Synopses & Reviews
In a rare blend of scientific insight and writing as elegant as the theories it explains, Brian Greene, one of the world's leading string theorists, peels away the layers of mystery surrounding string theory to reveal a universe that consists of 11 dimensions where the fabric of space tears and repairs itself, and all matter-from the smallest quarks to the most gargantuan supernovas-is generated by the vibrations of microscopically tiny loops of energy.
Green uses everything from an amusement park ride to ants on a garden hose to illustrate the beautiful yet bizarre realities that modern physics is unveiling. Dazzling in its brilliance, unprecedented in its ability to both illuminate and entertain, The Elegant Universe is a tour de force of science writing-a delightful, lucid voyage through modern physics that brings us closer than ever to understanding how the universe works.
"The Elegant Universe is compulsively readable.... Greene threatens to do for string theory what Stephen Hawking did for black holes." New York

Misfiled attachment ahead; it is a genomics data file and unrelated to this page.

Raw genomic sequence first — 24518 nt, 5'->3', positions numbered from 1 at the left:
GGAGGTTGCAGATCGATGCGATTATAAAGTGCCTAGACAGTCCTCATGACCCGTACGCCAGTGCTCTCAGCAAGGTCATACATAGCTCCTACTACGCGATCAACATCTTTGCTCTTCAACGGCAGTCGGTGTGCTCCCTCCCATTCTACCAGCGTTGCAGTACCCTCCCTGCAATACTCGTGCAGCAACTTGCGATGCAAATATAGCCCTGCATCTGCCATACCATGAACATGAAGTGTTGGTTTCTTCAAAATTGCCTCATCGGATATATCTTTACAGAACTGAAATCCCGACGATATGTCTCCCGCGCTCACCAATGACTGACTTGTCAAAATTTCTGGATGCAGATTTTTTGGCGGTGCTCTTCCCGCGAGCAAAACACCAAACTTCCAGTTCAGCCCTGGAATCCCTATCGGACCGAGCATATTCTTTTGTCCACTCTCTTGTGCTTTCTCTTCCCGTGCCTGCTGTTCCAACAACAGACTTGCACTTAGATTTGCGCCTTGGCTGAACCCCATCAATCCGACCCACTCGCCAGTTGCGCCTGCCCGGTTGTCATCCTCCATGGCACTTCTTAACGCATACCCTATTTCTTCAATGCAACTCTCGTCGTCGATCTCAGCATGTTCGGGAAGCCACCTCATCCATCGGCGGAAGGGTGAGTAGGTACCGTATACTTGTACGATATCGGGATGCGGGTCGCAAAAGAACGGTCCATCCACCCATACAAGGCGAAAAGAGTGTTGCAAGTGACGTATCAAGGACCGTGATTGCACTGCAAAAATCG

"[An] important book.... The Elegant Universe presents the ideas and aspirations-and some of the characters-of string theory with clarity and charm." Scientific American
"As good as it gets.... [A] thrilling ride through a lovely landscape." Los Angeles Times
"[Greene] writes with poetic eloquence and style.... [He] does an admirable job of translating a wholly mathematical endeavor into visual terms." The Washington Post Book World
"[Greene's] metaphors often provide beauty and power.... The Elegant Universe is a rewarding read." Discovery Magazine
About the Author
Brian Greene received his undergraduate degree from Harvard University and his doctorate from Oxford University, where he was a Rhodes Scholar. He joined the physics faculty of Cornell University in 1990, was appointed to a full professorship in 1995, and in 1996 joined Columbia University where he is professor of physics and mathematics. He has lectured at both a general and a technical level in more than twenty-five countries and is widely regarded for a number of groundbreaking discoveries in superstring theory. He lives in Andes, New York, and New York City.